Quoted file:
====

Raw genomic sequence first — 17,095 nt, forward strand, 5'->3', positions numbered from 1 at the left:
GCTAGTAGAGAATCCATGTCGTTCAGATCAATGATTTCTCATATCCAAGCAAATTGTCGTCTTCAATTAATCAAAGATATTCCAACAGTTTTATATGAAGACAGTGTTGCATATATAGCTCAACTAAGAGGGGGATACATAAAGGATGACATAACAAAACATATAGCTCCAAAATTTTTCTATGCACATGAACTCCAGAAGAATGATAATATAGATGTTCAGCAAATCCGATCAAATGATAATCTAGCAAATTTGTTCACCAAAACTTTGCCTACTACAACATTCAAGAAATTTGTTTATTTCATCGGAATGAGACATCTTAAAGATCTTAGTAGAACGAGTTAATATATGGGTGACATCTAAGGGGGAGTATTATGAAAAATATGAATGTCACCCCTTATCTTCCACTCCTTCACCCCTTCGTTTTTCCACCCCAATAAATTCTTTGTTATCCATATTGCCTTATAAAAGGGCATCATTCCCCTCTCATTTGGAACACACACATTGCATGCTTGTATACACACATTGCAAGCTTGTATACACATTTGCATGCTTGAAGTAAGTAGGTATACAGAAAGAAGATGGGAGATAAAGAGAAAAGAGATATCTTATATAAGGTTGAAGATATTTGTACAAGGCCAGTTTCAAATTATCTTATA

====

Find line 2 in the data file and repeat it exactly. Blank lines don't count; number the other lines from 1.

GCTAGTAGAGAATCCATGTCGTTCAGATCAATGATTTCTCATATCCAAGCAAATTGTCGTCTTCAATTAATCAAAGATATTCCAACAGTTTTATATGAAGACAGTGTTGCATATATAGCTCAACTAAGAGGGGGATACATAAAGGATGACATAACAAAACATATAGCTCCAAAATTTTTCTATGCACATGAACTCCAGAAGAATGATAATATAGATGTTCAGCAAATCCGATCAAATGATAATCTAGCAAATTTGTTCACCAAAACTTTGCCTACTACAACATTCAAGAAATTTGTTTATTTCATCGGAATGAGACATCTTAAAGATCTTAGTAGAACGAGTTAATATATGGGTGACATCTAAGGGGGAGTATTATGAAAAATATGAATGTCACCCCTTATCTTCCACTCCTTCACCCCTTCGTTTTTCCACCCCAATAAATTCTTTGTTATCCATATTGCCTTATAAAAGGGCATCATTCCCCTCTCATTTGGAACACACACATTGCATGCTTGTATACACACATTGCAAGCTTGTATACACATTTGCATGCTTGAAGTAAGTAGGTATACAGAAAGAAGATGGGAGATAAAGAGAAAAGAGATATCTTATATAAGGTTGAAGATATTTGTACAAGGCCAGTTTCAAATTATCTTATA